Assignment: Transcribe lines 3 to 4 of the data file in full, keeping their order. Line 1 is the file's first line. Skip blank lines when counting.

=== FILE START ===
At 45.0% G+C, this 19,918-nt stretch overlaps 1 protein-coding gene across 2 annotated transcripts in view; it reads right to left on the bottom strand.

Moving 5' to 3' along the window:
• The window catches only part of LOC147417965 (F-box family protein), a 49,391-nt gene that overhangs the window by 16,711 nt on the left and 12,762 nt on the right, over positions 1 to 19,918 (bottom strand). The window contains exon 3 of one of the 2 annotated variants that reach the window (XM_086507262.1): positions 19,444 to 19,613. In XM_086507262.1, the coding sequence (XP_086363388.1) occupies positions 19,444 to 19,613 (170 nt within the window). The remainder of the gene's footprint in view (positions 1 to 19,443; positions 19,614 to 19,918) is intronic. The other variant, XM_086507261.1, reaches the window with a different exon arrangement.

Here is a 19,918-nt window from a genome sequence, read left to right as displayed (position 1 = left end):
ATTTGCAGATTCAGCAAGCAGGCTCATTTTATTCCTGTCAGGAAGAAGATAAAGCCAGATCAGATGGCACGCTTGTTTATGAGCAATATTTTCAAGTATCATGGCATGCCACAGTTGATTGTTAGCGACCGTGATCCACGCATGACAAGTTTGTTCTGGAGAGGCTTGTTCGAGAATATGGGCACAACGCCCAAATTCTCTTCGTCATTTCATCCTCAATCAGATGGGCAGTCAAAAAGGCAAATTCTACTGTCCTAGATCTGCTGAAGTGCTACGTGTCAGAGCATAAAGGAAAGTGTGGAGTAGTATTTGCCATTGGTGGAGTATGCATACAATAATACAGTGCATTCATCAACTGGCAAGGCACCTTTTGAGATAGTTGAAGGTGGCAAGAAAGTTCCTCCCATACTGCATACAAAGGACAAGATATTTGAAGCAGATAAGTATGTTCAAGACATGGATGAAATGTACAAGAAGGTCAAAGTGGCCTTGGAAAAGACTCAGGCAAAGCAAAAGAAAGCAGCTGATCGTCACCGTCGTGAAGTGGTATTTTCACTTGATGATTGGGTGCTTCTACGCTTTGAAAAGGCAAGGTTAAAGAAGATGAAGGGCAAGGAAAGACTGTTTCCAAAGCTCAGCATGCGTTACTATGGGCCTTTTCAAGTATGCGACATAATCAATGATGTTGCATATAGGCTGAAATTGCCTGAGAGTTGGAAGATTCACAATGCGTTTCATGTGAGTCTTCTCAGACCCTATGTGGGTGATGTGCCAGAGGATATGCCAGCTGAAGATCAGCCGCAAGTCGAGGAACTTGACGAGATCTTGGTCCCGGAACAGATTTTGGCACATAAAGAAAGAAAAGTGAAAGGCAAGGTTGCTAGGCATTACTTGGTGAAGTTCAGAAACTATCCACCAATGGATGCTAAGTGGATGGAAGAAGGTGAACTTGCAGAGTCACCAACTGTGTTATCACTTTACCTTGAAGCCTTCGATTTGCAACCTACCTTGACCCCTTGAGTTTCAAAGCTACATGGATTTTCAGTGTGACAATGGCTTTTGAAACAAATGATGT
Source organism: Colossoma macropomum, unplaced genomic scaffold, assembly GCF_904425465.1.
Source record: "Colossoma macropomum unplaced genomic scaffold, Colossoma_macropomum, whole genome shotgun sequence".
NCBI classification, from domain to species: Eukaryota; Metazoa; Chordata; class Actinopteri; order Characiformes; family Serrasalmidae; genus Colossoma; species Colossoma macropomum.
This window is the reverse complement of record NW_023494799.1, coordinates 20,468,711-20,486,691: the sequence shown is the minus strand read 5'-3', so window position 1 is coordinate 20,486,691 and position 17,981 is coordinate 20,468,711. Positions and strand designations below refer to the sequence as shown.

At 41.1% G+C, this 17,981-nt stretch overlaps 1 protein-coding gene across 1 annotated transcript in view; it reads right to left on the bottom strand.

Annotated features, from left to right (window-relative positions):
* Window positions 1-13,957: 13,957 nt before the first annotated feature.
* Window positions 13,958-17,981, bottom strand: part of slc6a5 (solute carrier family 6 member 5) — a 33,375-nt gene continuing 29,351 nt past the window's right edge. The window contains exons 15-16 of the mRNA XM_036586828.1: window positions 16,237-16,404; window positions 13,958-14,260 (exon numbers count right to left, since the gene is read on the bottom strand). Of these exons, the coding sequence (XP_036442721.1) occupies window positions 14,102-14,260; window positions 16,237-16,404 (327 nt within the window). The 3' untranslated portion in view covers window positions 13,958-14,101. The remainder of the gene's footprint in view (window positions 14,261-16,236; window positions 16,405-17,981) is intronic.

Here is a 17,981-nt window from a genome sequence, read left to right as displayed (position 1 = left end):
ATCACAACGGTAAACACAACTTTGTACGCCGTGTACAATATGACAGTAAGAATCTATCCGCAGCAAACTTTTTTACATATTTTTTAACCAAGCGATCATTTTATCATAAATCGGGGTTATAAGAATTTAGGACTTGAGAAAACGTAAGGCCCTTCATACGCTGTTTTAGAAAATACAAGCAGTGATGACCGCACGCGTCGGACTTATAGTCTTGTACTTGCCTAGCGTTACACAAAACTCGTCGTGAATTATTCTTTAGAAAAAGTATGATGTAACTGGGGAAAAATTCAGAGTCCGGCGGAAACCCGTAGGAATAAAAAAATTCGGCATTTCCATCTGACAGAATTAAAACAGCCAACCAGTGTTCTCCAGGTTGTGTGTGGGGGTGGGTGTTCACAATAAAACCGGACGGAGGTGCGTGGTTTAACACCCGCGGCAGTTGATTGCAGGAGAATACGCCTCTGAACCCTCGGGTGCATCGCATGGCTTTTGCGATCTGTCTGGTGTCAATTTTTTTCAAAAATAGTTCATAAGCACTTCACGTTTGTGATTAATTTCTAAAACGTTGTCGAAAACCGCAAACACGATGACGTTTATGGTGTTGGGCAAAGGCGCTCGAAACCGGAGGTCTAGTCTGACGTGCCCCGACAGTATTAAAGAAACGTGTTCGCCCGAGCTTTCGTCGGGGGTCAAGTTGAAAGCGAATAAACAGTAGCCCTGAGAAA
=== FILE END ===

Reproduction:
• The window catches only part of LOC147417965 (F-box family protein), a 49,391-nt gene that overhangs the window by 16,711 nt on the left and 12,762 nt on the right, over positions 1 to 19,918 (bottom strand). The window contains exon 3 of one of the 2 annotated variants that reach the window (XM_086507262.1): positions 19,444 to 19,613. In XM_086507262.1, the coding sequence (XP_086363388.1) occupies positions 19,444 to 19,613 (170 nt within the window). The remainder of the gene's footprint in view (positions 1 to 19,443; positions 19,614 to 19,918) is intronic. The other variant, XM_086507261.1, reaches the window with a different exon arrangement.

Here is a 19,918-nt window from a genome sequence, read left to right as displayed (position 1 = left end):